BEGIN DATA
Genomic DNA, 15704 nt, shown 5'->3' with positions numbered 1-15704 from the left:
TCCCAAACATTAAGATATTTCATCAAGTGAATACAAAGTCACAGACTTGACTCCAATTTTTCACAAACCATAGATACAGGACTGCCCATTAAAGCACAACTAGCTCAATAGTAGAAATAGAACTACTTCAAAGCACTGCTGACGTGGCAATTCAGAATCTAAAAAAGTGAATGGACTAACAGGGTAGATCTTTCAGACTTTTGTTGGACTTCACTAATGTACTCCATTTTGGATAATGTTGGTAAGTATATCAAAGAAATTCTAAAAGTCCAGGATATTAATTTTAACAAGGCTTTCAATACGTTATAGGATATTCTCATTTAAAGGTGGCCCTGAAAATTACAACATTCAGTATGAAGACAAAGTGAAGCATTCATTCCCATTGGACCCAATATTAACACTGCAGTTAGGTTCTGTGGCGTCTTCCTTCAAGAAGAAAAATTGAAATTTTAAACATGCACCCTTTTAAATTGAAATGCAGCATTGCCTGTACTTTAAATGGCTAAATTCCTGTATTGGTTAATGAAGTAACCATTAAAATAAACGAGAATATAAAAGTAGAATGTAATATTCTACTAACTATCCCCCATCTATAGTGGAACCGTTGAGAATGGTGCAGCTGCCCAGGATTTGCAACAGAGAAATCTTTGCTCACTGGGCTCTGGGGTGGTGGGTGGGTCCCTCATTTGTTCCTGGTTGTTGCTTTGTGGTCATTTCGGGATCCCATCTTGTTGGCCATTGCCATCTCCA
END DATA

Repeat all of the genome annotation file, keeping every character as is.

Genomic DNA, 15704 nt, shown 5'->3' with positions numbered 1-15704 from the left:
TCCCAAACATTAAGATATTTCATCAAGTGAATACAAAGTCACAGACTTGACTCCAATTTTTCACAAACCATAGATACAGGACTGCCCATTAAAGCACAACTAGCTCAATAGTAGAAATAGAACTACTTCAAAGCACTGCTGACGTGGCAATTCAGAATCTAAAAAAGTGAATGGACTAACAGGGTAGATCTTTCAGACTTTTGTTGGACTTCACTAATGTACTCCATTTTGGATAATGTTGGTAAGTATATCAAAGAAATTCTAAAAGTCCAGGATATTAATTTTAACAAGGCTTTCAATACGTTATAGGATATTCTCATTTAAAGGTGGCCCTGAAAATTACAACATTCAGTATGAAGACAAAGTGAAGCATTCATTCCCATTGGACCCAATATTAACACTGCAGTTAGGTTCTGTGGCGTCTTCCTTCAAGAAGAAAAATTGAAATTTTAAACATGCACCCTTTTAAATTGAAATGCAGCATTGCCTGTACTTTAAATGGCTAAATTCCTGTATTGGTTAATGAAGTAACCATTAAAATAAACGAGAATATAAAAGTAGAATGTAATATTCTACTAACTATCCCCCATCTATAGTGGAACCGTTGAGAATGGTGCAGCTGCCCAGGATTTGCAACAGAGAAATCTTTGCTCACTGGGCTCTGGGGTGGTGGGTGGGTCCCTCATTTGTTCCTGGTTGTTGCTTTGTGGTCATTTCGGGATCCCATCTTGTTGGCCATTGCCATCTCCA